Veille documentaire MTPH

Médecine du travail du personnel hospitalier

An exploration of the prevalence and predictors of work-related well-being among psychosocial oncology professionals: An application of the job demands-resources model

Auteur      Adrienne Turnell
Auteur      Victoria Rasmussen
Auteur      Phyllis Butow
Auteur      Ilona Juraskova
Auteur      Laura Kirsten
Auteur      Lori Wiener
Auteur      Andrea Patenaude
Auteur      Josette Hoekstra-Weebers
Auteur      Luigi Grassi
Volume      14
Numéro      1
Pages      33-41
Publication      Palliative & Supportive Care
ISSN      1478-9523
Date      Feb 2016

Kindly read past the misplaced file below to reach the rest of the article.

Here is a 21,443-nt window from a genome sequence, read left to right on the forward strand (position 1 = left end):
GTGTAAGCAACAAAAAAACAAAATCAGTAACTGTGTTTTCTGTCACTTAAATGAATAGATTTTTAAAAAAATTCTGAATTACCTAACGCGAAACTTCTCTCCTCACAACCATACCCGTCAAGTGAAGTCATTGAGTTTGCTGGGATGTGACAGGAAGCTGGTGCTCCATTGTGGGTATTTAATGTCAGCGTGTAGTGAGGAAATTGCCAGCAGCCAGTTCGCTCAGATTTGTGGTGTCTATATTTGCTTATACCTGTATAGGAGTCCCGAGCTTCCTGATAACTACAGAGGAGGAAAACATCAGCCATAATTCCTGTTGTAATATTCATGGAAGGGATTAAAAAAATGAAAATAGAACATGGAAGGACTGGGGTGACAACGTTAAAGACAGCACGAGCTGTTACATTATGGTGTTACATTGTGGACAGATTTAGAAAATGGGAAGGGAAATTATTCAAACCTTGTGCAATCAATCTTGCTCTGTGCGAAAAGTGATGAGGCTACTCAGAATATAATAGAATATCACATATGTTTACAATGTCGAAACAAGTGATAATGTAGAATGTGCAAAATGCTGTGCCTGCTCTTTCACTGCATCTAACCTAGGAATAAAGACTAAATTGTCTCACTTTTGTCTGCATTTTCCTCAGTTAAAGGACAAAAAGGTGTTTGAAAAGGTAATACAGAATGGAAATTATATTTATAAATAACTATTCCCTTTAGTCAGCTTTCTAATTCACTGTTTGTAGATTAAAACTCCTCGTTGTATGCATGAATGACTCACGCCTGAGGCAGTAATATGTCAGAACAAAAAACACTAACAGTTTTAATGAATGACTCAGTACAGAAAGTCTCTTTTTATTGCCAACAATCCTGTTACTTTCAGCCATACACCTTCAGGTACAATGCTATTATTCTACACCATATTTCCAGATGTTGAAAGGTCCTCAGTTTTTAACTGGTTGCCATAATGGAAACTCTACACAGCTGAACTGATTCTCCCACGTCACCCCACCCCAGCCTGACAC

Résumé      OBJECTIVE: Burnout is reportedly high among oncology healthcare workers. Psychosocial oncologists may be particularly vulnerable to burnout. However, their work engagement may also be high, counteracting stress in the workplace. This study aimed to document the prevalence of both burnout and work engagement, and the predictors of both, utilizing the job demands-resources (JD-R) model, within a sample of psychosocial oncologists. METHOD: Psychosocial-oncologist (N = 417) clinicians, recruited through 10 international and national psychosocial-oncology societies, completed an online questionnaire. Measures included demographic and work characteristics, burnout (the MBI-HSS Emotional Exhaustion (EE) and Depersonalization (DP) subscales), the Utrecht Work Engagement Scale, and measures of job demands and resources. RESULTS: High EE and DP was reported by 20.2 and 6.6% of participants, respectively, while 95.3% reported average to high work engagement. Lower levels of job resources and higher levels of job demands predicted greater burnout, as predicted by the JD-R model, but the predicted interaction between these characteristics and burnout was not significant. Higher levels of job resources predicted higher levels of work engagement. SIGNIFICANCE OF RESULTS: Burnout was surprisingly low and work engagement high in this sample. Nonetheless, one in five psychosocial oncologists have high EE. Our results suggest that both the positive (resources) and negative (demands) aspects of this work environment have an on impact burnout and engagement, offering opportunities for intervention. Theories such as the JD-R model can be useful in guiding research in this area.

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